DH: The Ray Hueston character on Bored to Death is loosely based on some events that happened to me, but I don’t think Zach Galifianakis was subjected to a parallax view of my life and my behavioral traits by any stretch of the imagination. So, I can safely declare that Zach and Jonathan Ames have wholly created Ray from spirited, albeit inspired, cloth. However, I was recently privy to the filmmaking of a certain scene in the upcoming season and I remarked how bizarre it was to watch my proposed doppelganger play out an important event, something I never got the opportunity to do in my own life, and how frustrating yet weirdly cathartic that was for me.
twi-ny How do you find the time to do all the things you do, including serving as a relentless promoter of the comics industry?
DH: Don’t even get me started. If everyone on their chosen social networking sites would just share what they liked with the simple click of a button rather than whine about this and that and publish what they had for lunch, I might be able to shrug off my self-imposed burden to cheer what is good and, instead, produce more stories and eat dinner before ten pm with the people I love to spend time with. Alas, the internet accesses a dark gene in humanity that encourages some folks to constantly complain and act like jerks and do things they wouldn’t dare do in front of real people. I don’t do anything that we all couldn’t do together if we just took a minute to think straight and understand our information and entertainment values.
We’ve known Andrew Giangola since we were kids, playing baseball in the street, sledding down what we thought were enormous hills in the local park, and going to semipro football games. Although New York is far from the center of the auto racing world, we did go to the track once, when a cigar-chomping family friend took us behind the scenes and into the pit. That apparently rubbed off on Giangola, who was the director of communications for NASCAR for nine years, traveling around the country chaperoning star drivers and meeting the fans. Last February he turned his adventures into an entertaining book, The Weekend Starts on Wednesday: True Stories of Remarkable NASCAR Fans, which looks at dozens of NASCAR’s most dedicated fanatics, from movie icons and beauty queens to military heroes and astronauts, from news anchors and celebrity chefs to an acrophobic mountain climber and a dude who wears nothing but a tire.
“After sleeping in their buses, watching races in their homes, spending countless hours on the phone, sitting in the grandstands, and walking campgrounds on the circuit,” Giangola writes in the introduction, “I’m convinced NASCAR’s ‘core’ fans are a special, different breed…. I want to perpetuate a new stereotype of NASCAR fans. They are, at their core, very good people.” Giangola, who lives in New York City with his wife, daughter, and dog — and whose last driving ticket was for going zero miles per hour, blocking the box at the Holland Tunnel — will read from The Weekend Starts on Wednesday as part of twi-ny’s free tenth anniversary celebration May 18 at Fontana’s, which will also feature readings from Dean Haspiel, Nova Ren Suma, and Kyle Thomas Smith and live performances from James Mastro and Megan Reilly, Paula Carino and the Sliding Scale, and Evan Shinners.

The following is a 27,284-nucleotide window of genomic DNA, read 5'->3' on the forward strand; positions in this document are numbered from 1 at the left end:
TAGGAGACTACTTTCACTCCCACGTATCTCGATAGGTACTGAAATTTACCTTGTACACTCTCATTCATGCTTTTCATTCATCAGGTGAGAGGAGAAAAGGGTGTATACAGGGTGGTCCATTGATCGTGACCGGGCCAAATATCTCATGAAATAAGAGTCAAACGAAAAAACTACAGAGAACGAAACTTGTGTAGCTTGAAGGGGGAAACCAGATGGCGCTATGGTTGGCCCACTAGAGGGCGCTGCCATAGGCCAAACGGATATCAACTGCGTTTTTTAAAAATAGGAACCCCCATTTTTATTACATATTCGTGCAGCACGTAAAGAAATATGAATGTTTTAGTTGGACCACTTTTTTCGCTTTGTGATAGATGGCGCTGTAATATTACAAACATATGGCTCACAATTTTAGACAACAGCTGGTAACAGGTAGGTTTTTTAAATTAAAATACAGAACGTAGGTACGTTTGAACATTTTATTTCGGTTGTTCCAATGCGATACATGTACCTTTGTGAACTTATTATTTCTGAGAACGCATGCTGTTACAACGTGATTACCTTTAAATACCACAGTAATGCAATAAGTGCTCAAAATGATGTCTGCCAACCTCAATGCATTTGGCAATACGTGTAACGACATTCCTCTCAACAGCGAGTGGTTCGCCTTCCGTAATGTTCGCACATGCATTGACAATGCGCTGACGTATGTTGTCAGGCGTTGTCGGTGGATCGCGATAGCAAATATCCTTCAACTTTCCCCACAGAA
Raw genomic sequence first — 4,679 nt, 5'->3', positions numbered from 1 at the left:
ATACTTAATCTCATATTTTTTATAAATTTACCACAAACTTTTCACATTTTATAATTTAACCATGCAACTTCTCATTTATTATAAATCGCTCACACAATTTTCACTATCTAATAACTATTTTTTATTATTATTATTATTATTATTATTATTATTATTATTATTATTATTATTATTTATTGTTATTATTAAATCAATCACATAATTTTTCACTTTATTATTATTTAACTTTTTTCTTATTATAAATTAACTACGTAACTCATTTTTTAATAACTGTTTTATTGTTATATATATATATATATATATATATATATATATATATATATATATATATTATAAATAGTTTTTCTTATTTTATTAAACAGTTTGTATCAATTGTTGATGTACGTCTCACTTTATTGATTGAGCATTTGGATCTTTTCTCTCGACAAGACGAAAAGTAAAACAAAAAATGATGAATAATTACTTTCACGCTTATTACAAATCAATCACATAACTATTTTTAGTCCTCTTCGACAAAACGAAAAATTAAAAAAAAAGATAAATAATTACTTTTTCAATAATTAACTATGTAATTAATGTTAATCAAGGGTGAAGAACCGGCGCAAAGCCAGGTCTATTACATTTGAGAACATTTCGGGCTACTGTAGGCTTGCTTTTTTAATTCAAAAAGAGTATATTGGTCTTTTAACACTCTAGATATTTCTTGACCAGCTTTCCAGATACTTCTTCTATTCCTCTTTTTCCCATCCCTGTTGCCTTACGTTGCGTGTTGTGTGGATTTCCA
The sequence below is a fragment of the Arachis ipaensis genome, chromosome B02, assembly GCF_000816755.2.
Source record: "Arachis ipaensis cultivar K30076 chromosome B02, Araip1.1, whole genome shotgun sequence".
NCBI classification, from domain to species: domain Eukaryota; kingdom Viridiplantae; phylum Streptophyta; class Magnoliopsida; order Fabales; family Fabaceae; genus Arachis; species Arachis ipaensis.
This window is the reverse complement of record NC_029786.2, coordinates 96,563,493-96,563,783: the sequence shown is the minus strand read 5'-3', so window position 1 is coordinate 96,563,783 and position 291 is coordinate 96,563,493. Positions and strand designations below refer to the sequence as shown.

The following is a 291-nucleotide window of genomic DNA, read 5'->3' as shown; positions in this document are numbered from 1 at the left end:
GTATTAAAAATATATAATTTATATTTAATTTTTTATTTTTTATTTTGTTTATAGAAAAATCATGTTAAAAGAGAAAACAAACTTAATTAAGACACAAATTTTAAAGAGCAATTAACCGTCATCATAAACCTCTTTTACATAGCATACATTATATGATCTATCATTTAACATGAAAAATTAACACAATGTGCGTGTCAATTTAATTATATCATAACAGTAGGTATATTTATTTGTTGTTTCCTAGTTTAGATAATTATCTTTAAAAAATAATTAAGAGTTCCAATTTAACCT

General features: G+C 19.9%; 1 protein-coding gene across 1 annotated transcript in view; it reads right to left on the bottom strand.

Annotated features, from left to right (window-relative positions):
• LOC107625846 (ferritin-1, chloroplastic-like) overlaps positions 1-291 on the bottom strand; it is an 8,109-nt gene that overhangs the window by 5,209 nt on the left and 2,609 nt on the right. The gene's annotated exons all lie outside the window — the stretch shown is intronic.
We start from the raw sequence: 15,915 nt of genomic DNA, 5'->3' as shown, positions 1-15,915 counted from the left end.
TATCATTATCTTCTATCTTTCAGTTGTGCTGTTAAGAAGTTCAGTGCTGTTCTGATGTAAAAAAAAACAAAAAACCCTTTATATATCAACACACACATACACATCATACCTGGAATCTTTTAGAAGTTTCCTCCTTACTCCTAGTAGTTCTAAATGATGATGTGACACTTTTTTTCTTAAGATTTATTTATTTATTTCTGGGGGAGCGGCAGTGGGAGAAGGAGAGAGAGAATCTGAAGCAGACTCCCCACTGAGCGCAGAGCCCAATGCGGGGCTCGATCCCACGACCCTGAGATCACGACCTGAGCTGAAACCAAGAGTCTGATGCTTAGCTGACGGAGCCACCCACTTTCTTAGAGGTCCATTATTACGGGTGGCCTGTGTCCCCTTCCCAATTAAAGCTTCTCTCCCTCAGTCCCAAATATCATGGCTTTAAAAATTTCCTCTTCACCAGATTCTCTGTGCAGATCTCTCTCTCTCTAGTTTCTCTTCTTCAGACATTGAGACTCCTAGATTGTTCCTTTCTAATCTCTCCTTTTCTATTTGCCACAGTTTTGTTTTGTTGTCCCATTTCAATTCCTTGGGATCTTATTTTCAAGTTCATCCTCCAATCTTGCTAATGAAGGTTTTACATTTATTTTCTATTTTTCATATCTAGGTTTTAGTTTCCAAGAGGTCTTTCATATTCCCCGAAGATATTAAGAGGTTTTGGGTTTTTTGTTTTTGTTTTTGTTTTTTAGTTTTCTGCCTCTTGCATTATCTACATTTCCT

twi-ny: You grew up on the South Shore of Long Island, not exactly a hotbed of auto racing. You’ve always been a huge sports fan, but tell the truth — what did you think of NASCAR when you first applied for the position, and how do you feel about it now?
Andrew Giangola: Your father took us to a stock car race at the old short track in Freeport, LI, when I was eleven and I loved it. (That track is now a strip mall.) I also watched [Richard] Petty and [David] Pearson and [Cale] Yarborough on Wide World of Sports when NASCAR snippets were shown between Ping-Pong and cliff diving. When I was exposed to the sport, I always liked it. But growing up on Long Island in the ’70s, you didn’t see a lot of NASCAR; the sport might as well have been racing on Mars. There was no ESPN or 24/7 sports coverage. I was by no means a fan.
When I got the job offer, after a quick web search it was pretty clear pretty fast that this was a big, powerful brand with a lot of company involvement. My real shock was at the first race; it happened to be Talladega, NASCAR’s biggest and rowdiest track, in the heart of Alabama. I was wearing black slacks and a black shirt. A fan gripping a large beer yells down from the top of his converted school bus, “When are the aliens coming?” It was immediately clear NASCAR fans were familiar with the film Men in Black and that I’d need to learn the rules of the road, so to speak. Seven years later, I was sleeping with those fans — not in the biblical sense; it was research — and published The Weekend Starts on Wednesday about the most amazing fan stories.
twi-ny: You’ve worked in communications for Pepsi and Simon & Schuster, spent nine race seasons at NASCAR, and now are brand new at IMG. What was the hardest part of the NASCAR job? You’re also a wise-ass who was once championed as the savior of the PR business. How do you get away with your sarcastic sense of humor at such giant, serious companies?